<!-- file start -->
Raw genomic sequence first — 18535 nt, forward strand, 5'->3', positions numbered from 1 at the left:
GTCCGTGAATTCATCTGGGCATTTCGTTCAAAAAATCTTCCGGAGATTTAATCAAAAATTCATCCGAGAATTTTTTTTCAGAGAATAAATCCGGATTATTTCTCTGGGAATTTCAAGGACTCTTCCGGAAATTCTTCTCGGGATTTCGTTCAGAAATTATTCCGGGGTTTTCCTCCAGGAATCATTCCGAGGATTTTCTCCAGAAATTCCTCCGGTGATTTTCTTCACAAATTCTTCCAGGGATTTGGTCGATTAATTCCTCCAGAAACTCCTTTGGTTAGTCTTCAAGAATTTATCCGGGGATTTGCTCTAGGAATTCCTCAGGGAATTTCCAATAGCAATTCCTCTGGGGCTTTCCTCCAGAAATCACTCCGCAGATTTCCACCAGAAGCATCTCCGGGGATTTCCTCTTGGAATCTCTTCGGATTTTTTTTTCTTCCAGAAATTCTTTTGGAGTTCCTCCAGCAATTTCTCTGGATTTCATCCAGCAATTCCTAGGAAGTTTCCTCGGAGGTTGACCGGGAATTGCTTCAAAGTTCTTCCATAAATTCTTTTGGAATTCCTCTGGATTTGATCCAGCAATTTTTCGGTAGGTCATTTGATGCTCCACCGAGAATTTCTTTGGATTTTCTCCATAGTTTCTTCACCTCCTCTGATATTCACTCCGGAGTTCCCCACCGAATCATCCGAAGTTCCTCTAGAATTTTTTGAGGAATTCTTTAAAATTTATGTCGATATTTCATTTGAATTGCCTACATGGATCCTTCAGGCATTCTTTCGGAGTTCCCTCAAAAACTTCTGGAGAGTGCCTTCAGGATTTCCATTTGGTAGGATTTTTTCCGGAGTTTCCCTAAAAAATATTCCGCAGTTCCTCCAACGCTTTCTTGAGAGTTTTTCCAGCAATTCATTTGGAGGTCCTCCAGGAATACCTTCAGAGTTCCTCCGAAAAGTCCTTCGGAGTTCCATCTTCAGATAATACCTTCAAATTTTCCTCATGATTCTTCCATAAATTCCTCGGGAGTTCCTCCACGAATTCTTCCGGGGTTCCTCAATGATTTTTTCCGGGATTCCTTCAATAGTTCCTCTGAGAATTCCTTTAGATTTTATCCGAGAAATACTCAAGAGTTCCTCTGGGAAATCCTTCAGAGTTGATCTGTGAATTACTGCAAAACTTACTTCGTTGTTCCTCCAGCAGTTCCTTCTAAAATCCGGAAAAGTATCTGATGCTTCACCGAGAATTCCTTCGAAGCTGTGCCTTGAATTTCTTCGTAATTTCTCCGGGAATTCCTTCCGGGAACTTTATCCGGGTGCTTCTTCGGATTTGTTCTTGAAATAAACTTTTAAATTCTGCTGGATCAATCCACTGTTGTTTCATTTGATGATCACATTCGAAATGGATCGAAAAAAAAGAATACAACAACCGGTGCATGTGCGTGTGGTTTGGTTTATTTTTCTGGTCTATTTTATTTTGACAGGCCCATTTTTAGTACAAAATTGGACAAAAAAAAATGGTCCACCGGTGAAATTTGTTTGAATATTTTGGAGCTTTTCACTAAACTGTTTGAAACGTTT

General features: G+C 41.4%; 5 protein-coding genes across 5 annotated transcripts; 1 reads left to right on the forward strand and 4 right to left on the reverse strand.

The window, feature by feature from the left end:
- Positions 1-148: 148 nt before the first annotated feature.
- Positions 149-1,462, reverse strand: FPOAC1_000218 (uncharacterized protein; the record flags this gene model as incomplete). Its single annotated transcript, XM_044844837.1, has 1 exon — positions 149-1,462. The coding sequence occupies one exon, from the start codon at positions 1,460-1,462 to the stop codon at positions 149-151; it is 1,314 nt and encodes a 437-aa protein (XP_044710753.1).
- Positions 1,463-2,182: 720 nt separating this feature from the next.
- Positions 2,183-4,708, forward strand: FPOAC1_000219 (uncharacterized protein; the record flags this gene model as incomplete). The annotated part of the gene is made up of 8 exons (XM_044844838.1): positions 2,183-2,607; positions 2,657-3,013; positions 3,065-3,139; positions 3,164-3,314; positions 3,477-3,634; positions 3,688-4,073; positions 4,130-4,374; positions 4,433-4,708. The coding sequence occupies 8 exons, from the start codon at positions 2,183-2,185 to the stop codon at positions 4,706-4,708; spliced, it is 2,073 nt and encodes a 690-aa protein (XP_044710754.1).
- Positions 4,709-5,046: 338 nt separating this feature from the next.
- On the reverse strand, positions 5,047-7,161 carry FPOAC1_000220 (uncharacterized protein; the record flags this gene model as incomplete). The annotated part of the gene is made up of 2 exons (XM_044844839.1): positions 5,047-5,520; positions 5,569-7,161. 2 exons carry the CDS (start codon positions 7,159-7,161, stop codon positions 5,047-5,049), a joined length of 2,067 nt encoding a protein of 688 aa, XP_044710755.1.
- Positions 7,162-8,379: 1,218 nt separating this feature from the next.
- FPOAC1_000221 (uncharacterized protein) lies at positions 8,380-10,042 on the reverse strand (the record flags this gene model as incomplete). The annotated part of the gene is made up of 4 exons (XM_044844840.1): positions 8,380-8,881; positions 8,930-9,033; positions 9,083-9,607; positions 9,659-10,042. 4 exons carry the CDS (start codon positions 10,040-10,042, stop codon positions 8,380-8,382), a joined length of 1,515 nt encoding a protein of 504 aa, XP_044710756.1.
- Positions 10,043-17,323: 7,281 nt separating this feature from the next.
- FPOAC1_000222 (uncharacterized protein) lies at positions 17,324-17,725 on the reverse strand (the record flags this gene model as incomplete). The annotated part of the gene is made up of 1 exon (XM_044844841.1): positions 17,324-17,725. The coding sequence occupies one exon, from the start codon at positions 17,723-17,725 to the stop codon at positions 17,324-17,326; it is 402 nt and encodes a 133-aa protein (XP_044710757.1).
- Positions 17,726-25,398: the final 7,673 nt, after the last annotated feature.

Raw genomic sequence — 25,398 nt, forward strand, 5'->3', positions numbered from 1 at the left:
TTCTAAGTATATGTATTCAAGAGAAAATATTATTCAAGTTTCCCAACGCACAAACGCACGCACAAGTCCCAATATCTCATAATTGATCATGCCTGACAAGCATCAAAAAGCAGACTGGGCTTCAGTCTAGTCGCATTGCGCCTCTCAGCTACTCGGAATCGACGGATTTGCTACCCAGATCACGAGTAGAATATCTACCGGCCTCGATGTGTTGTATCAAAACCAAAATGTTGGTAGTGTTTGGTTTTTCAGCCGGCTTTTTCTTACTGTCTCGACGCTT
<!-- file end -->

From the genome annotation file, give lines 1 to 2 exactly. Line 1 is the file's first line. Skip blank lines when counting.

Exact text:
Raw genomic sequence first — 18535 nt, forward strand, 5'->3', positions numbered from 1 at the left:
GTCCGTGAATTCATCTGGGCATTTCGTTCAAAAAATCTTCCGGAGATTTAATCAAAAATTCATCCGAGAATTTTTTTTCAGAGAATAAATCCGGATTATTTCTCTGGGAATTTCAAGGACTCTTCCGGAAATTCTTCTCGGGATTTCGTTCAGAAATTATTCCGGGGTTTTCCTCCAGGAATCATTCCGAGGATTTTCTCCAGAAATTCCTCCGGTGATTTTCTTCACAAATTCTTCCAGGGATTTGGTCGATTAATTCCTCCAGAAACTCCTTTGGTTAGTCTTCAAGAATTTATCCGGGGATTTGCTCTAGGAATTCCTCAGGGAATTTCCAATAGCAATTCCTCTGGGGCTTTCCTCCAGAAATCACTCCGCAGATTTCCACCAGAAGCATCTCCGGGGATTTCCTCTTGGAATCTCTTCGGATTTTTTTTTCTTCCAGAAATTCTTTTGGAGTTCCTCCAGCAATTTCTCTGGATTTCATCCAGCAATTCCTAGGAAGTTTCCTCGGAGGTTGACCGGGAATTGCTTCAAAGTTCTTCCATAAATTCTTTTGGAATTCCTCTGGATTTGATCCAGCAATTTTTCGGTAGGTCATTTGATGCTCCACCGAGAATTTCTTTGGATTTTCTCCATAGTTTCTTCACCTCCTCTGATATTCACTCCGGAGTTCCCCACCGAATCATCCGAAGTTCCTCTAGAATTTTTTGAGGAATTCTTTAAAATTTATGTCGATATTTCATTTGAATTGCCTACATGGATCCTTCAGGCATTCTTTCGGAGTTCCCTCAAAAACTTCTGGAGAGTGCCTTCAGGATTTCCATTTGGTAGGATTTTTTCCGGAGTTTCCCTAAAAAATATTCCGCAGTTCCTCCAACGCTTTCTTGAGAGTTTTTCCAGCAATTCATTTGGAGGTCCTCCAGGAATACCTTCAGAGTTCCTCCGAAAAGTCCTTCGGAGTTCCATCTTCAGATAATACCTTCAAATTTTCCTCATGATTCTTCCATAAATTCCTCGGGAGTTCCTCCACGAATTCTTCCGGGGTTCCTCAATGATTTTTTCCGGGATTCCTTCAATAGTTCCTCTGAGAATTCCTTTAGATTTTATCCGAGAAATACTCAAGAGTTCCTCTGGGAAATCCTTCAGAGTTGATCTGTGAATTACTGCAAAACTTACTTCGTTGTTCCTCCAGCAGTTCCTTCTAAAATCCGGAAAAGTATCTGATGCTTCACCGAGAATTCCTTCGAAGCTGTGCCTTGAATTTCTTCGTAATTTCTCCGGGAATTCCTTCCGGGAACTTTATCCGGGTGCTTCTTCGGATTTGTTCTTGAAATAAACTTTTAAATTCTGCTGGATCAATCCACTGTTGTTTCATTTGATGATCACATTCGAAATGGATCGAAAAAAAAGAATACAACAACCGGTGCATGTGCGTGTGGTTTGGTTTATTTTTCTGGTCTATTTTATTTTGACAGGCCCATTTTTAGTACAAAATTGGACAAAAAAAAATGGTCCACCGGTGAAATTTGTTTGAATATTTTGGAGCTTTTCACTAAACTGTTTGAAACGTTT